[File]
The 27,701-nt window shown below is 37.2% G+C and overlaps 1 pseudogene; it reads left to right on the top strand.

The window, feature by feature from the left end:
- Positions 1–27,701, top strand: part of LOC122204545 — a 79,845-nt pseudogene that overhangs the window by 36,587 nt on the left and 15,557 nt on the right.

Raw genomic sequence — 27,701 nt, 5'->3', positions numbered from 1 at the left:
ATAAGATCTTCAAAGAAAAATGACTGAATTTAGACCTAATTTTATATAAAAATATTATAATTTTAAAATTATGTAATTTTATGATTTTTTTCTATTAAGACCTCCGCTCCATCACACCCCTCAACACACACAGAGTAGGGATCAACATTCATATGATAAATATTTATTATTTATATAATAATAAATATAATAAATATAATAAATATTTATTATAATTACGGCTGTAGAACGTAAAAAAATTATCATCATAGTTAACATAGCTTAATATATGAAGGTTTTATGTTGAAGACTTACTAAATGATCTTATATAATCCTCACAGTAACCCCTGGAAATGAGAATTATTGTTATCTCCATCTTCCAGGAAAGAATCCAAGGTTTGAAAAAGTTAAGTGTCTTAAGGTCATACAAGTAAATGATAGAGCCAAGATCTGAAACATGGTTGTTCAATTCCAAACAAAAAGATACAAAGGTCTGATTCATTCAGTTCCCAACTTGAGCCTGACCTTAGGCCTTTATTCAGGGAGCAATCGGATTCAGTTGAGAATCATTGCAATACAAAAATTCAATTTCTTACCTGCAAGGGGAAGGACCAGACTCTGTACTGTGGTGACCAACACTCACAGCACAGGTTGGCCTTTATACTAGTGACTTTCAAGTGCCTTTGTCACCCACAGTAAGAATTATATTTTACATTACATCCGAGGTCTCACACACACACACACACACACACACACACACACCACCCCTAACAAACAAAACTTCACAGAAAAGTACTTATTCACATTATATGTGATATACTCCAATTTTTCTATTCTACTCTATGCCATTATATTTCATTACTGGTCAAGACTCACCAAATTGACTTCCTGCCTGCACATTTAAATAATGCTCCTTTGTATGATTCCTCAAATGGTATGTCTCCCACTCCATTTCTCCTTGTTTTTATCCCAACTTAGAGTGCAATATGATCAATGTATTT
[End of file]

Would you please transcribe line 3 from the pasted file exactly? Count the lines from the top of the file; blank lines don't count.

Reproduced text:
- Positions 1–27,701, top strand: part of LOC122204545 — a 79,845-nt pseudogene that overhangs the window by 36,587 nt on the left and 15,557 nt on the right.